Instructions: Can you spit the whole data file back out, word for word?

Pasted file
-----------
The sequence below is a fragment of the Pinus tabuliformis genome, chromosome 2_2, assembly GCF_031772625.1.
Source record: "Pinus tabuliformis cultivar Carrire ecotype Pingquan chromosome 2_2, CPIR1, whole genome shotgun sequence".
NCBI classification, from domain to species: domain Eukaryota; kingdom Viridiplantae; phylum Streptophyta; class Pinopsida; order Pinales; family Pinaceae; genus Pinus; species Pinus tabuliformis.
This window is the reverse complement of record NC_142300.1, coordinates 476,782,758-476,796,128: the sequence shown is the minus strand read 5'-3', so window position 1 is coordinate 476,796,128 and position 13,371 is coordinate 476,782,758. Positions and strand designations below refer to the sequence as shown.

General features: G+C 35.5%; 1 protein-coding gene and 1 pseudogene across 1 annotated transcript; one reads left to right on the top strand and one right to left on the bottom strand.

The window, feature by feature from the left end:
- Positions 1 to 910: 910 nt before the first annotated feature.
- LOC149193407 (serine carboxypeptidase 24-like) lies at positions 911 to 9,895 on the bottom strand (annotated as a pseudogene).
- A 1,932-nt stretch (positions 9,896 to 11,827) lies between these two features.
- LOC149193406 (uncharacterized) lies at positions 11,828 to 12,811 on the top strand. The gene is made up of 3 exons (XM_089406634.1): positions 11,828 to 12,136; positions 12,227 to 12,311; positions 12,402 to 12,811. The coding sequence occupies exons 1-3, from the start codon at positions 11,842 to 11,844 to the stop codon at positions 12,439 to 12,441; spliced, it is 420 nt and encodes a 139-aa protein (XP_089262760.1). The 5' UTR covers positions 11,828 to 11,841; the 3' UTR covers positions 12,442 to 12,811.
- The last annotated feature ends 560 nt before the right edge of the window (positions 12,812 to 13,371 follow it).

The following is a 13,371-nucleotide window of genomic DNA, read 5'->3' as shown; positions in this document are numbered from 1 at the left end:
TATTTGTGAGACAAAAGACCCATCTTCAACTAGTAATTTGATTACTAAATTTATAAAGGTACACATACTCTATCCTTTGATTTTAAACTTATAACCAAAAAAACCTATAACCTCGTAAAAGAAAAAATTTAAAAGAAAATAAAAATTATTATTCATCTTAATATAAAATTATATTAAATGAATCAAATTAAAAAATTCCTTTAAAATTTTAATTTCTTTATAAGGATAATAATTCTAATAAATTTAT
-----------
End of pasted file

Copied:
The sequence below is a fragment of the Pinus tabuliformis genome, chromosome 2_2, assembly GCF_031772625.1.
Source record: "Pinus tabuliformis cultivar Carrire ecotype Pingquan chromosome 2_2, CPIR1, whole genome shotgun sequence".
NCBI classification, from domain to species: domain Eukaryota; kingdom Viridiplantae; phylum Streptophyta; class Pinopsida; order Pinales; family Pinaceae; genus Pinus; species Pinus tabuliformis.
This window is the reverse complement of record NC_142300.1, coordinates 476,782,758-476,796,128: the sequence shown is the minus strand read 5'-3', so window position 1 is coordinate 476,796,128 and position 13,371 is coordinate 476,782,758. Positions and strand designations below refer to the sequence as shown.

General features: G+C 35.5%; 1 protein-coding gene and 1 pseudogene across 1 annotated transcript; one reads left to right on the top strand and one right to left on the bottom strand.

The window, feature by feature from the left end:
- Positions 1 to 910: 910 nt before the first annotated feature.
- LOC149193407 (serine carboxypeptidase 24-like) lies at positions 911 to 9,895 on the bottom strand (annotated as a pseudogene).
- A 1,932-nt stretch (positions 9,896 to 11,827) lies between these two features.
- LOC149193406 (uncharacterized) lies at positions 11,828 to 12,811 on the top strand. The gene is made up of 3 exons (XM_089406634.1): positions 11,828 to 12,136; positions 12,227 to 12,311; positions 12,402 to 12,811. The coding sequence occupies exons 1-3, from the start codon at positions 11,842 to 11,844 to the stop codon at positions 12,439 to 12,441; spliced, it is 420 nt and encodes a 139-aa protein (XP_089262760.1). The 5' UTR covers positions 11,828 to 11,841; the 3' UTR covers positions 12,442 to 12,811.
- The last annotated feature ends 560 nt before the right edge of the window (positions 12,812 to 13,371 follow it).

The following is a 13,371-nucleotide window of genomic DNA, read 5'->3' as shown; positions in this document are numbered from 1 at the left end:
TATTTGTGAGACAAAAGACCCATCTTCAACTAGTAATTTGATTACTAAATTTATAAAGGTACACATACTCTATCCTTTGATTTTAAACTTATAACCAAAAAAACCTATAACCTCGTAAAAGAAAAAATTTAAAAGAAAATAAAAATTATTATTCATCTTAATATAAAATTATATTAAATGAATCAAATTAAAAAATTCCTTTAAAATTTTAATTTCTTTATAAGGATAATAATTCTAATAAATTTAT